Canada Writes - Bonanza! by Johanna Zomers

Canada Writes - Bonanza! by Johanna Zomers

Monday, December 10, 2012

A Month of Sunday Dinners

We have a lot of customers who ask for recipe and meal suggestions using our meat cuts....cuts they may be somewhat unfamiliar with as we have a somewhat old fashioned butcher who believes that 'hearty' is the best  description for a shoulder or ham roast. Thus, some cuts may be less 'trimmed' than the commercial pork you see in the supermarket. Now the issue of whether animal fat is good for you or not, is still being debated in health circles. It would seem to me that the human body does require some fat and better it comes from an organic pig than from GMO modified soybeans or canola. We render our extra pork fat to make lard which I use for baking and for making pan-fries or pancakes or eggs. Tasty!

Now to the month of Sunday dinners.  This months packages included;
One chicken
Organic pork ribs
Organic pork shoulder roast
Organic pork chops
Organic lamb sausage
Organic leg of lamb roast

Here's what I have prepared with our package (We use the same one for our own menu, so I can try out the various cuts in different recipes.)

Roast chicken: thaw and rinse chicken. Rub with olive oil and sprinkle with generous amounts of chopped rosemary, thyme and oregano. Roast at 350 till done. Alternatively, sprinkle with Montreal Steak Spice which makes a nice peppery skin.  Serve with favorite side dishes.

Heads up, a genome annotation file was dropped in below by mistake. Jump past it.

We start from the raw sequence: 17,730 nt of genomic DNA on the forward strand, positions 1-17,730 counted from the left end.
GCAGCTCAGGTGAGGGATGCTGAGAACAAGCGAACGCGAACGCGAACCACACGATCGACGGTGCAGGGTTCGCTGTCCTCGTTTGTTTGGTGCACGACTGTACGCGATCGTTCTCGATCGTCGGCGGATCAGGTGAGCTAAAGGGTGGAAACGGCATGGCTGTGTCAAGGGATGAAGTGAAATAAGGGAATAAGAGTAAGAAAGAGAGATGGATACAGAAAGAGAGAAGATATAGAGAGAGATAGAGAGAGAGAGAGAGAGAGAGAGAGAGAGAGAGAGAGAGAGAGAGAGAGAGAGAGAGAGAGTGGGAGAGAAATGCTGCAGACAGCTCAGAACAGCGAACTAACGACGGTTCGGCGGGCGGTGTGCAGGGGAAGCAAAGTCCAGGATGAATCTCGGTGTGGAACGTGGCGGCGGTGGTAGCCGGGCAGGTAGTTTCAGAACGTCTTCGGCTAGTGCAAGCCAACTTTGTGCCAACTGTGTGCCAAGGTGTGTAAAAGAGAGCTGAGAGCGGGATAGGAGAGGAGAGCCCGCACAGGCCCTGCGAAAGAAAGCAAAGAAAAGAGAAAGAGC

Chicken soup:  break apart left over chicken carcass. Cover with cold water. Add some chopped onion and carrot. Simmer for two hours. Remove carcass, keep left over bits of meat, return to pot. I add a box of organic chicken stock at this point for more volume.  Add finely chopped vegetables, rice, potatoes or noodles and season to taste. Delicious chicken soup!

Organic Pork Shoulder Roast:   thaw roast overnight and if cooking in crock pot, set on medium, add meat, seasoned with salt and pepper and a cup of water. Cook until pull apart tender. Remove roast, shred meat. Cover with BBQ sauce of choice and reheat. Pile on buns or serve with favourite side dishes. Instead of a crock pot, use oven and cover roast in a pan and cook until very tender (approx 3 hours at 350.00). Shred and mix with BBQ sauce.  A delicious easy to prepare supper if you serve it on crusty rolls with coleslaw or a salad.